What Is Opioid Induced Bowel Dysfunction?

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Opioid-induced bowel dysfunction (OBD or OIBD) is the collective term for the negative side effects on the digestive system from the use of opioid analgesic medications.

Opioid medications play an extremely important role in the management of moderate to severe pain. Medications in this class include morphine, oxycodone and hydromorphine, and are seen as the first line of treatment for conditions such as cancer pain, post-operative pain and chronic pain conditions, such as arthritis, back pain, headache, fibromyalgia, and peripheral neuropathy.

In the United States, prescriptions for opiate medication have been rising significantly over the past decade, leading to a rise in the number of cases of OBD.

Symptoms of OBD affect a signficantly large number of patients who take opioid medication. Unfortunately, for some, the severity of OBD symptoms leads to a premature discontinuation of their pain medication.

OBD differs from narcotic bowel syndrome (NBS), which is a condition in which a person experiences a paradoxical increase in abdominal pain when taking narcotic opioid medications.

Symptoms of OBD

Opioid medications appear to have a wide-range effect on the digestive tract. GI symptoms resulting from the use of such medications include:

    With the notable exception of constipation, many of these symptoms decrease as tolerance to the opioid medication develops.

    Effect of Opioids on the Digestive Tract

    Opioids are used for pain reduction because of their effect on the neurons of the nervous system. The enteric nervous system (ENS) is the part of the nervous system that controls the workings of digestion.

    Therefore, the digestive tract contains an extremely high number of neurons. Opioids thus affect the working of these neurons, resulting in unpleasant digestive system side effects.

    Through their effect on the enteric nervous system, opioids affect digestive system motility and fluid absorption and secretion. Thus they can affect the digestive system from start to bottom. They can affect the contractions of the esophagus as well as the workings of the lower esophageal sphincter, resulting in difficulty swallowing and acid reflux. Stomach emptying may be slowed, with a decrease in pancreatic enzymes and bile, all interfering with the normal process of digestion.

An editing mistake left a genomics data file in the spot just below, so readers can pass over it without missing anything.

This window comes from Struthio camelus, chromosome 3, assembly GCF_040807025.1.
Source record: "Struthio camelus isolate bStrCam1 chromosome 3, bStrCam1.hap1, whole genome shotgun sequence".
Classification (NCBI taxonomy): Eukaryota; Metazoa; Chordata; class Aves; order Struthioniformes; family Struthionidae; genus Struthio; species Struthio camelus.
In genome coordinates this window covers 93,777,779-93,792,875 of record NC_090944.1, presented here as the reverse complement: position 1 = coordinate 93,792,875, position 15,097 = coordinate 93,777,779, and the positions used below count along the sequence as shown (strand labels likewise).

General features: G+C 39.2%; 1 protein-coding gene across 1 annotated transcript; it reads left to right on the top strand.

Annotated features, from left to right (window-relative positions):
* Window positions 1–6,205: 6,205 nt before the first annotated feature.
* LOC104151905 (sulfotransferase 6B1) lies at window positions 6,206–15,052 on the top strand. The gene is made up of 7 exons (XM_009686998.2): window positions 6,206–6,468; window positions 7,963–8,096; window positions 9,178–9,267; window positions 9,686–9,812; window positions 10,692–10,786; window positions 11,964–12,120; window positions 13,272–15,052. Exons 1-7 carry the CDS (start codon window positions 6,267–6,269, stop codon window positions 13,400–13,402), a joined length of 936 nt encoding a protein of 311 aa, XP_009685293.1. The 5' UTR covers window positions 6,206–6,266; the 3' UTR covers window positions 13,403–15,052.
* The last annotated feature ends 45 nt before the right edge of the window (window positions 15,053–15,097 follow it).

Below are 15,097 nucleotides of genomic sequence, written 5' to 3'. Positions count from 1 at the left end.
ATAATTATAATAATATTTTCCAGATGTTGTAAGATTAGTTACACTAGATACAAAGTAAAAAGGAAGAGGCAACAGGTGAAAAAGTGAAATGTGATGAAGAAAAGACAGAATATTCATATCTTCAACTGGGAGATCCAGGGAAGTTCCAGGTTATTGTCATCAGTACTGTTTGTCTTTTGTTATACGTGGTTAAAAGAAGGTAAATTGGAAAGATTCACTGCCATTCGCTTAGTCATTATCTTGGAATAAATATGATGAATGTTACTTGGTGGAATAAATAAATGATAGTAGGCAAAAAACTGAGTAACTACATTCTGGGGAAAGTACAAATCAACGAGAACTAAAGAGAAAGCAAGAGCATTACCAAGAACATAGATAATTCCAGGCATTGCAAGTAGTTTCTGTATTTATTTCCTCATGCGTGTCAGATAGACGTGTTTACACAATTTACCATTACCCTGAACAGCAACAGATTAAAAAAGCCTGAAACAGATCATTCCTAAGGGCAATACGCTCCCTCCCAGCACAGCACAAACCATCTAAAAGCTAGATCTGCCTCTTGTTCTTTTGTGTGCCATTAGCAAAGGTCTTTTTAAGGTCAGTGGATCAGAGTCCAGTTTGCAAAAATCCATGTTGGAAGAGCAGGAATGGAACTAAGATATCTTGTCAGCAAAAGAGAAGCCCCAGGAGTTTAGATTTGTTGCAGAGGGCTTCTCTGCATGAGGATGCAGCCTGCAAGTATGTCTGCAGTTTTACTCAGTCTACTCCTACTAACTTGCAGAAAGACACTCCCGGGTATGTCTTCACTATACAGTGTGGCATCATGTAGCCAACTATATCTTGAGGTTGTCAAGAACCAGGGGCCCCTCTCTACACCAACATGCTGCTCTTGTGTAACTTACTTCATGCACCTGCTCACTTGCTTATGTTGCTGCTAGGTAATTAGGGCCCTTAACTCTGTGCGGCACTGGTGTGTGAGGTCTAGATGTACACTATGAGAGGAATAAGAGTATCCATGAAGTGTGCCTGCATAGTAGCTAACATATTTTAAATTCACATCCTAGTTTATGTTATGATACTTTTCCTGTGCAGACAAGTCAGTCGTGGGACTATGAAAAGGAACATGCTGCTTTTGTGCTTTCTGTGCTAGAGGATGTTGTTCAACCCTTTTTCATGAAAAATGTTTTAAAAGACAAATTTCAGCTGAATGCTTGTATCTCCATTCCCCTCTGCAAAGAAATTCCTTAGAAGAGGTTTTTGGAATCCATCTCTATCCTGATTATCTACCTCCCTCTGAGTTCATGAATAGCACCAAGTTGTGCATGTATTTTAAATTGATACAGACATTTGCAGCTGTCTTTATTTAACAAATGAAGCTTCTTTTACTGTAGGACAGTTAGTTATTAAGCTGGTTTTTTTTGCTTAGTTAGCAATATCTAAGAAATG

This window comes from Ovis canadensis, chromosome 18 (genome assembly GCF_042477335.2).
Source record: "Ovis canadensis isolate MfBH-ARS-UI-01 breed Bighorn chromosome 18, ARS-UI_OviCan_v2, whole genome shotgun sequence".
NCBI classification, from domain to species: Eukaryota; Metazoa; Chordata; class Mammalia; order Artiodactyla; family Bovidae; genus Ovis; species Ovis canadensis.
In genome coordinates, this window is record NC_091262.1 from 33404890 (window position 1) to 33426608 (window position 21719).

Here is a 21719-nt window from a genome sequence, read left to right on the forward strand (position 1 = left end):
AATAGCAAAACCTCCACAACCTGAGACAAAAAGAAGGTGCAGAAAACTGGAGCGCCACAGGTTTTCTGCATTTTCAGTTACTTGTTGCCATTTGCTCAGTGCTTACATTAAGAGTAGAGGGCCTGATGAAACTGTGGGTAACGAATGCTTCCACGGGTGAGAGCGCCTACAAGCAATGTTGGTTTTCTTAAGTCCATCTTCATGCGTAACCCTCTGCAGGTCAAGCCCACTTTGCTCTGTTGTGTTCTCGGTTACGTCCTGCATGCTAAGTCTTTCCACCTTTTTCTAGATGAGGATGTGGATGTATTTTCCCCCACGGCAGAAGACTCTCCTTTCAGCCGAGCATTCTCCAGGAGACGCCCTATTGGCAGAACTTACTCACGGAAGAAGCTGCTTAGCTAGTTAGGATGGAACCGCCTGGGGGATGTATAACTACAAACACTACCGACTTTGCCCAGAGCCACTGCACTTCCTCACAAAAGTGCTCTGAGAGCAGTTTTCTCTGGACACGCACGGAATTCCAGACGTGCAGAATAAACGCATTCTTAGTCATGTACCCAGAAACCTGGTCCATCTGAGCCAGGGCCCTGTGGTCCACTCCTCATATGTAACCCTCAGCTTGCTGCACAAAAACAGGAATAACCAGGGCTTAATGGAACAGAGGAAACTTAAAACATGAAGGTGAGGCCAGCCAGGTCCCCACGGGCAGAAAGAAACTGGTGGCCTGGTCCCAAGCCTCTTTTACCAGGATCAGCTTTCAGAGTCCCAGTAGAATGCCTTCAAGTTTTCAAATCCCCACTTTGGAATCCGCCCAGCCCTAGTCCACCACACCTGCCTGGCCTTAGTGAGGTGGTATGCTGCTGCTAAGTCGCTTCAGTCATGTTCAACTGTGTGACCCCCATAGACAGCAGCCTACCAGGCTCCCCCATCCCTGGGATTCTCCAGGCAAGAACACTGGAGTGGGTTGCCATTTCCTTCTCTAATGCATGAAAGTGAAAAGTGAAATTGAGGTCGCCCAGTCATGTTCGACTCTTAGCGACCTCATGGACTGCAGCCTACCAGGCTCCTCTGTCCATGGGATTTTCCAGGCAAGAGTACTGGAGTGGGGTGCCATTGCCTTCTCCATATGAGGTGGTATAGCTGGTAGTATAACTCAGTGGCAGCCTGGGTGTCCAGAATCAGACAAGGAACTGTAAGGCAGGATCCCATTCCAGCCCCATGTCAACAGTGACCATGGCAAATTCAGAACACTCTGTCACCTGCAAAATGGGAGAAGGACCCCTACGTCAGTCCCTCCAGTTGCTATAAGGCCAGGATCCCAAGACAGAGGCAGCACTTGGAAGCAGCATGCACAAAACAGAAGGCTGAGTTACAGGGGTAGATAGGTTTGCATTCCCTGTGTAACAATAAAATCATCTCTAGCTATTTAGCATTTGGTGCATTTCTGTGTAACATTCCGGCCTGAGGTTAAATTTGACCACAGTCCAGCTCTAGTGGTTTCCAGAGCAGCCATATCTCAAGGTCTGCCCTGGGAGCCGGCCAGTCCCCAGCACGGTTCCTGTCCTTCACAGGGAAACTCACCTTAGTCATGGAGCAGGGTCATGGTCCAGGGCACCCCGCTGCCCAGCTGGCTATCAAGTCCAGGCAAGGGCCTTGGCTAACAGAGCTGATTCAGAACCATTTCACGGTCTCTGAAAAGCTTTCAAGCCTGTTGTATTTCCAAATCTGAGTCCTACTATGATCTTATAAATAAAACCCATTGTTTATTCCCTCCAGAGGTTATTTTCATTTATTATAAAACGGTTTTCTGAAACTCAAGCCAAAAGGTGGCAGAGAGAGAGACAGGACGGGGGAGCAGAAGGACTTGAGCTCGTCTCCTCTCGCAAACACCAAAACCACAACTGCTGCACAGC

At the lower end of the digestive tract, movement of material through the small and large intestines is slowed. Opioids also affect the amount of liquid in stool: they increase the amount of fluid being taken out of the stool and decrease the amount of fluid that might otherwise flow back into the stool. The prolonged time of fecal material within the large intestine, coupled with decreased fluid levels, results in hard stool and constipation. At the very end of the digestive tract, opioids can affect the functioning of the anal sphincter, which can also contribute to constipation due to changes in the way that the body senses the presence of stool.

    Treatment of OBD

    Conventional treatment of OBD includes the use of laxatives and prokinetic medications for gastroparesis and constipation. Changes to opioid use may be recommended - either a decrease in the amount used or a change from oral medications to those administered in a transdermal manner (through the skin). Typically, these conventional treatments options offer little in the way of symptom relief.

    New medications are becoming available which target receptor cells of the neurons found within the digestive tract. These medications appear to reduce unwanted digestive side effects, without impairing the pain-relieving properties of the opioid medication.

    Medications in this class include:

    • Movantik (naloxegol)
    • Relistor (methylnaltrexone)
    • Targin (combination of oxycodone and naloxone/Narcan


    Holzer, P. "New approaches to the treatment of opioid-induced constipation" European Review for Medical and Pharmacological Sciences 2008 12:119-127.

    Leppert, W. "Emerging therapies for patients with symptoms of opioid-induced bowel dysfunction" Drug Design, Development and Therapy 2015 9:2215-2231.

    Nelson, A. & Camilleri, M. "Chronic opioid induced constipation in patients with nonmalignant pain: challenges and opportunities" Therapeutic Advances in Gastroenterology 2015 *:206-220.

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